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Partner Shoutout: Separating Myth from Fact in Shark Attacks

November 3, 2015

A shark and paddle boarder share the ocean. Photo Credit: Chris and Monique Fallows.

 

Congratulations to Hopkins Marine Station researchers Francesco Ferretti, Taylor Chapple, Giulio De Leo and Fiorenza Micheli as well as the Monterey Bay Aquarium’s Conservation and Science researcher, Salvador Jorgensen, on the phenomenal success of their paper, “Reconciling predator conservation with public safety” published in Frontiers in Ecology and the Environment. Their research was a huge media sensation, capturing the public’s attention by showing that the per capita risk of getting attacked by a white shark off the coast of California has dropped by 91% over the last six decades.  

 

Since the publication came out in July, the research has been highlighted in more than 480 independent media stories in publications ranging from the New York Times, LA Times, Wall Street Journal, Stanford News and Science magazine – to name a few. Lead author Ferretti has also participated in at least 20 interviews with various media outlets.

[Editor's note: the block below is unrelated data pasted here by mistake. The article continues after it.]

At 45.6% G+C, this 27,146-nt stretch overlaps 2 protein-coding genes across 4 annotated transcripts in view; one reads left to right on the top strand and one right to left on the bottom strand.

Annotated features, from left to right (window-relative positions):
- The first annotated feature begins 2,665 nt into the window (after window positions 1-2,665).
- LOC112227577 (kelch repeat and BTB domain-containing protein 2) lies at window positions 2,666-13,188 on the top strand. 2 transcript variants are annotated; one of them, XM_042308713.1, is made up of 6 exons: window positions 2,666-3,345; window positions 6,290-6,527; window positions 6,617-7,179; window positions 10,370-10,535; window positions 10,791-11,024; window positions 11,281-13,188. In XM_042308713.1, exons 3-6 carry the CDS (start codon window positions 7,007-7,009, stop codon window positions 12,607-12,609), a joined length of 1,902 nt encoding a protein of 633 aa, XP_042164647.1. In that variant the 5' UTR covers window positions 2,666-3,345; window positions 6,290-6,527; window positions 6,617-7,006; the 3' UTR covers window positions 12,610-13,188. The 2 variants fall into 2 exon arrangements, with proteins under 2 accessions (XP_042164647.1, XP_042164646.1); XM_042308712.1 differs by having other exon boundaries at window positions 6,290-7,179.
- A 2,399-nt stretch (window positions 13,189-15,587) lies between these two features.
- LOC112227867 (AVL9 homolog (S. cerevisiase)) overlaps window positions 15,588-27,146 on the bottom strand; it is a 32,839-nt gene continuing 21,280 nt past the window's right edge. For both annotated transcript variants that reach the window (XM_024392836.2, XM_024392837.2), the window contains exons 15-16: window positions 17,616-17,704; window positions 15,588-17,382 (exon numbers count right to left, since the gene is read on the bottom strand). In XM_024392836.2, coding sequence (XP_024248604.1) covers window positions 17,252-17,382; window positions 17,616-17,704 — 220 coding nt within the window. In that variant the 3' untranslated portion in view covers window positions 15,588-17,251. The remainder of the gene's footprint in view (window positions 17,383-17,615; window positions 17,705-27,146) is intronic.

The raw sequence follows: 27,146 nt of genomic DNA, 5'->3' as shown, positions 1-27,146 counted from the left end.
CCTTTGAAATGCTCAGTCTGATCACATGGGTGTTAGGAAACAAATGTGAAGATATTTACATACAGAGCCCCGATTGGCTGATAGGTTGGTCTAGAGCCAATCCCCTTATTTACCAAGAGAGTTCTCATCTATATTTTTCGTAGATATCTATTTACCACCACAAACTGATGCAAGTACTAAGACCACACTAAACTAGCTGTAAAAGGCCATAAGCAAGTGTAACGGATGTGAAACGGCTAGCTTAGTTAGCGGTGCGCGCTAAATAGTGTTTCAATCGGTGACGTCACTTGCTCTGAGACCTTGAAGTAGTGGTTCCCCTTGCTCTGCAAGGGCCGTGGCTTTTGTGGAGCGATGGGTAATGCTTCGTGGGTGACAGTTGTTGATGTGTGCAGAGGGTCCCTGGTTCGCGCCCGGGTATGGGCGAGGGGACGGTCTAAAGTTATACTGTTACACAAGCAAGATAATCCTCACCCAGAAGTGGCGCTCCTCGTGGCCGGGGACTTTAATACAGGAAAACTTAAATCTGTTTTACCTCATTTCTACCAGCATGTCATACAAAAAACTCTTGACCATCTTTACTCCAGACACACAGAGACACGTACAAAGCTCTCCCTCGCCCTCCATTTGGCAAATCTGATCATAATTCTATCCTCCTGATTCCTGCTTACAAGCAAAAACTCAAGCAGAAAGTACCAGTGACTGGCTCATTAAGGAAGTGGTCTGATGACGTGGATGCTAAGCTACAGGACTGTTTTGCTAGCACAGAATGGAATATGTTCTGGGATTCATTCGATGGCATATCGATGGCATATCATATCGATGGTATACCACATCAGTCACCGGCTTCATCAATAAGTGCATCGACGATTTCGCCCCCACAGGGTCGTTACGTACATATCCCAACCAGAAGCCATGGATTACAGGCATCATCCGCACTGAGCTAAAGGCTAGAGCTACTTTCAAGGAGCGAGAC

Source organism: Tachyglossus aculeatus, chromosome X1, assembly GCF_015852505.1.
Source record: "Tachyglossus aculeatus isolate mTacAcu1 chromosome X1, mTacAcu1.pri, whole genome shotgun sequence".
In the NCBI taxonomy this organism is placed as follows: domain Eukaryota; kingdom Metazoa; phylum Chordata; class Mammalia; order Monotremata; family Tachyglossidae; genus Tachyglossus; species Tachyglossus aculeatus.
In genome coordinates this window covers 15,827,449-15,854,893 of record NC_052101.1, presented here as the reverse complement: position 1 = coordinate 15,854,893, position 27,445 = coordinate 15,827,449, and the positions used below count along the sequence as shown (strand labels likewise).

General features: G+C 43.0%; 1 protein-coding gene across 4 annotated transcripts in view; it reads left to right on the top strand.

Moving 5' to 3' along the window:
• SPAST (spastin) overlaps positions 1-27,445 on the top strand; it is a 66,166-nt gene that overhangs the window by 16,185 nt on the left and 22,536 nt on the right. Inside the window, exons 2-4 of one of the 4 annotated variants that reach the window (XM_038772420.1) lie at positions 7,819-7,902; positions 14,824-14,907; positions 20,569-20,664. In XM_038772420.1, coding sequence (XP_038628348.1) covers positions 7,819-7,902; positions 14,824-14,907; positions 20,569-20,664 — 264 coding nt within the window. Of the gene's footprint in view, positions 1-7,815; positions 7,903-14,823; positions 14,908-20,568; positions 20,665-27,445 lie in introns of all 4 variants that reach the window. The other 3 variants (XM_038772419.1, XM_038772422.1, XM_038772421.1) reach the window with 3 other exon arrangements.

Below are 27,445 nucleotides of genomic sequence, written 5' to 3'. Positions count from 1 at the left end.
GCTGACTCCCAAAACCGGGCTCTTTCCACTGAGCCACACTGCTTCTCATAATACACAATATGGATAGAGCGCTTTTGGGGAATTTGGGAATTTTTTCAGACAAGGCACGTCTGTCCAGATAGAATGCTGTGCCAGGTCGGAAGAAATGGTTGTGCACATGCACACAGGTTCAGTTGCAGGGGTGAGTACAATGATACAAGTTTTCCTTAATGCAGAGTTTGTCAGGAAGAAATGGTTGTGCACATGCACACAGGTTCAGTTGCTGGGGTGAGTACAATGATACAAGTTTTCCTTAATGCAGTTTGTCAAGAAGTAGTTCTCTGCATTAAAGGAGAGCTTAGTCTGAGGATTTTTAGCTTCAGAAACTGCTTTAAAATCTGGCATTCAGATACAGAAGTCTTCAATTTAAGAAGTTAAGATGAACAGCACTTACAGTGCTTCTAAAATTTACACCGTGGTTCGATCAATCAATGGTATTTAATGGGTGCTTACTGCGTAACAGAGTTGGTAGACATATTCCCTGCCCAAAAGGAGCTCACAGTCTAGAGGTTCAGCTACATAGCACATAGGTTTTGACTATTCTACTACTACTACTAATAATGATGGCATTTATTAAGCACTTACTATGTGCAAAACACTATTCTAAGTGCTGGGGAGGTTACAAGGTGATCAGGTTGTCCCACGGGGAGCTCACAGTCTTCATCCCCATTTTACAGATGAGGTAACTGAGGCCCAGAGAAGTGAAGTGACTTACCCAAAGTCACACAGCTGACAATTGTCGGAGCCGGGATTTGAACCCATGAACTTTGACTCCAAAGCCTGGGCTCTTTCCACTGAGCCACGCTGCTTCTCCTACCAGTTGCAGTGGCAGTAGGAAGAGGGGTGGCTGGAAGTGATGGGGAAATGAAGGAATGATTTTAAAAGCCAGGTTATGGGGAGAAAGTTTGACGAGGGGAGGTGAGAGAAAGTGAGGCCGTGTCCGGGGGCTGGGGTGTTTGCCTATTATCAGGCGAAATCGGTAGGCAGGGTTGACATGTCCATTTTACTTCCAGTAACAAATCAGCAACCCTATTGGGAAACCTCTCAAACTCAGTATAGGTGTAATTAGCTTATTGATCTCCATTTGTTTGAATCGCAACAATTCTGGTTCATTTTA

Shark populations are declining rapidly, principally due to overfishing, and in some areas because of culling practices based on public safety concerns. One of the big takeaways of the Hopkins and Monterey Bay Aquarium research is that sharks and humans can peacefully co-exist if resource managers communicate, and people take the time to learn, which beaches are safest to visit and when.

 

Congratulations to the Hopkins Marine Station and Monterey Bay Aquarium co-authors for successfully getting this important message out there!

 

To read the original research paper, click here.

 

To read some of the media coverage, click here.

Contact Information

Nicole Kravec
Communications Manager
nkravec@stanford.edu